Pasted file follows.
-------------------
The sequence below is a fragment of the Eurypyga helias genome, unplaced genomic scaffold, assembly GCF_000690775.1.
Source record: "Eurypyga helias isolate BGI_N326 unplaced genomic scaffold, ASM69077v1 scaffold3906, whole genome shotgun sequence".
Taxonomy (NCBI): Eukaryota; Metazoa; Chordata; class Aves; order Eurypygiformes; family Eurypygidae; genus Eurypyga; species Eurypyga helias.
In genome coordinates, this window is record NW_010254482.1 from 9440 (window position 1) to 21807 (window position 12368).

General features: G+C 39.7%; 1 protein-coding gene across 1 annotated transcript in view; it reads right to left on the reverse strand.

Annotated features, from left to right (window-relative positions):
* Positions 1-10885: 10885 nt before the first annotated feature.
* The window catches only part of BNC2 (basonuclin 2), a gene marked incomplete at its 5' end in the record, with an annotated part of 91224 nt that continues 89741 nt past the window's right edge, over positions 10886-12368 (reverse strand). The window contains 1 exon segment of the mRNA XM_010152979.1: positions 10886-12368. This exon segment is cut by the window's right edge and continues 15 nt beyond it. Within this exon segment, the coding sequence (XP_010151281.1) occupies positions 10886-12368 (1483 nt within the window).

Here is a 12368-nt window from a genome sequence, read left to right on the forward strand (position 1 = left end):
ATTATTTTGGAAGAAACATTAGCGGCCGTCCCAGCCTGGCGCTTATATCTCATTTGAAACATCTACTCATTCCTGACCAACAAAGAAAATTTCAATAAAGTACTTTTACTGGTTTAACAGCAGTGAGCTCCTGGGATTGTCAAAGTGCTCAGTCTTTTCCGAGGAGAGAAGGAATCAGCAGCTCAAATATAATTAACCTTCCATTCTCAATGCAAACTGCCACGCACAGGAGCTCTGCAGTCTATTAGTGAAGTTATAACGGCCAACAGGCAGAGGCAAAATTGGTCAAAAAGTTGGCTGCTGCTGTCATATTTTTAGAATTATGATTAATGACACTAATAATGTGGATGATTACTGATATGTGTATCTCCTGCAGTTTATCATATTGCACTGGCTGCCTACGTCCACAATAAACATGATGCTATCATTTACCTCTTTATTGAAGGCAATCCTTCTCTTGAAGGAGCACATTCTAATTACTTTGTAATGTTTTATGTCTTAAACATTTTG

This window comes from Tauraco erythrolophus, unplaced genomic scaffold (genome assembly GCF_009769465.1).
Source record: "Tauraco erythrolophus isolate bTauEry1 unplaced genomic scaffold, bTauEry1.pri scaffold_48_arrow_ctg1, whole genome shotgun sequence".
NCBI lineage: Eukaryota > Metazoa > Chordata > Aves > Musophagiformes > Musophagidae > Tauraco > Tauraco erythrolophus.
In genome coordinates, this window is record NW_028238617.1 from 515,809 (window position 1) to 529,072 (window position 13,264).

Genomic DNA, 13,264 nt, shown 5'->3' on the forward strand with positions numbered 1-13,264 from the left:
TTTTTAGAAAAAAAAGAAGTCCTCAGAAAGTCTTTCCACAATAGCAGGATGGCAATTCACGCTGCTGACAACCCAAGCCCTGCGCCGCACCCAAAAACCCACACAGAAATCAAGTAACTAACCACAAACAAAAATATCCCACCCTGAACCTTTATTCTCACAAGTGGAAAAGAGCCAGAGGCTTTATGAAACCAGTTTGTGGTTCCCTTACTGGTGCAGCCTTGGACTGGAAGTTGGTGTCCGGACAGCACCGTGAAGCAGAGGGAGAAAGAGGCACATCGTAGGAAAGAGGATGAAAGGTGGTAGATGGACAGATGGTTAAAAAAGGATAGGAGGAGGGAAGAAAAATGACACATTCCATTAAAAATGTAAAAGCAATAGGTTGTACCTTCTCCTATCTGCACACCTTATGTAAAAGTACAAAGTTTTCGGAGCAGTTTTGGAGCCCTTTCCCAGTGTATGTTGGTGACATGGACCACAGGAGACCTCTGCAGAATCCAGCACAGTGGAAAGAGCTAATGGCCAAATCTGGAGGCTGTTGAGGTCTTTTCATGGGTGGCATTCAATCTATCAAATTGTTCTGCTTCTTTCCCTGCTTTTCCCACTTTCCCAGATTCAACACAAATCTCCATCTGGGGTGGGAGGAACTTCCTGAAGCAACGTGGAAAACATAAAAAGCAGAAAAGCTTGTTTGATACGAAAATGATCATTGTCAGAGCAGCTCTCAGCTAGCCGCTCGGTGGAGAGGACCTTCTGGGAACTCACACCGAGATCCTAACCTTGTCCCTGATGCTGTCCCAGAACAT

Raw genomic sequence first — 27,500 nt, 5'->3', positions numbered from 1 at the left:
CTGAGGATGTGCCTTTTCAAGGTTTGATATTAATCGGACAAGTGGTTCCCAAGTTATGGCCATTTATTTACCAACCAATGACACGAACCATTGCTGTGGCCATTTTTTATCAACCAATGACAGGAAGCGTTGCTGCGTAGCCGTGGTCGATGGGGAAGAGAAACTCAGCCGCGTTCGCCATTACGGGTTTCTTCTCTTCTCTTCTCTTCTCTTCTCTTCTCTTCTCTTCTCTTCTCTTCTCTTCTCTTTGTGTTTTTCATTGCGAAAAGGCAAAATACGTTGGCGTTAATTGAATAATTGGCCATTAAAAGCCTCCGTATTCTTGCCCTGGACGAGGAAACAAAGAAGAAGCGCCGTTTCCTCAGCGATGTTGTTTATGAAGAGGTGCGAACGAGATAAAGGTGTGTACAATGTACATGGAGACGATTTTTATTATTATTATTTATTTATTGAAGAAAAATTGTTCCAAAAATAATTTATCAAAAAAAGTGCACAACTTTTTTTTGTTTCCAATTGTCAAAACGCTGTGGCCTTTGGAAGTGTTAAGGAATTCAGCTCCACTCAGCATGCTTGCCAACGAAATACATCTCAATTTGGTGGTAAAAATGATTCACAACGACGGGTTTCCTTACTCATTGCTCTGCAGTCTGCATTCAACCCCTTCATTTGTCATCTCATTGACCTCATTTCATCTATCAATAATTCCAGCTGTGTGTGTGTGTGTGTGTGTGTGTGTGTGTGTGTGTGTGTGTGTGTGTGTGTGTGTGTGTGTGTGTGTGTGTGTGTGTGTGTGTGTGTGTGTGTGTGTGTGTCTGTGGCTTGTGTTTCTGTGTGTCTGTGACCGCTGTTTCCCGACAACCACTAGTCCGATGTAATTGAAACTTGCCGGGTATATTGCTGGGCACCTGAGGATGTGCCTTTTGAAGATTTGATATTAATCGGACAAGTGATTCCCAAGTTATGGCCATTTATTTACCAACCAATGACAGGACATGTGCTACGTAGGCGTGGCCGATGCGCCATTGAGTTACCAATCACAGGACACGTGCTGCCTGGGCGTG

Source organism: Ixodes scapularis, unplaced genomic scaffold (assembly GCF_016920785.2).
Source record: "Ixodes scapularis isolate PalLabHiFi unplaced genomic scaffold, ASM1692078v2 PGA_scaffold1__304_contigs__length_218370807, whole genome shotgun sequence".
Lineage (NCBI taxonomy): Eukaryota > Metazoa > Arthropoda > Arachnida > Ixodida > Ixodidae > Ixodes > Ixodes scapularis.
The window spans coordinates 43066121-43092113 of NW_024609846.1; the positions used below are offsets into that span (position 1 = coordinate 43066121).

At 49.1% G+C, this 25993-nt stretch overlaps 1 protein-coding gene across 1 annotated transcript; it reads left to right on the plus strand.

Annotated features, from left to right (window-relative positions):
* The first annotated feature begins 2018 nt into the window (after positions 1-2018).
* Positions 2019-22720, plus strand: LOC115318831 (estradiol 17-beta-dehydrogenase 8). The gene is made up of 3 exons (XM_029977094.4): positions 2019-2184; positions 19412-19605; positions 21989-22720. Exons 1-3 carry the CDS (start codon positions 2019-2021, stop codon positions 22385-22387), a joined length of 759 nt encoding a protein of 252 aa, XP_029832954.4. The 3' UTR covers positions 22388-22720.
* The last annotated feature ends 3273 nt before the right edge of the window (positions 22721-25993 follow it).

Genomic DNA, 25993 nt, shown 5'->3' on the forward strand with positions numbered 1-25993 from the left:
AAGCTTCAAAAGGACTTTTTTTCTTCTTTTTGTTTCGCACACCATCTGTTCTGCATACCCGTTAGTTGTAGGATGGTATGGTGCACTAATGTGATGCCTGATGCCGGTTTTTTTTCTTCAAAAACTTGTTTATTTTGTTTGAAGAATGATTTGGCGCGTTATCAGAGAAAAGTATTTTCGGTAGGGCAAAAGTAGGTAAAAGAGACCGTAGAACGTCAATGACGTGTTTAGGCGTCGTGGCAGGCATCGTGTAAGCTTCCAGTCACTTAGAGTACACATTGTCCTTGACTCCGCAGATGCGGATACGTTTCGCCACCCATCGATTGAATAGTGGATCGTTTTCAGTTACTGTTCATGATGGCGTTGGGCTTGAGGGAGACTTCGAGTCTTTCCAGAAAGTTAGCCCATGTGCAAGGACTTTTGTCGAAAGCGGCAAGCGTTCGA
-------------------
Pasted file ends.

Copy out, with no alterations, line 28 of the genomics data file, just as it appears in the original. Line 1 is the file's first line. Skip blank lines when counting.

Genomic DNA, 25993 nt, shown 5'->3' on the forward strand with positions numbered 1-25993 from the left: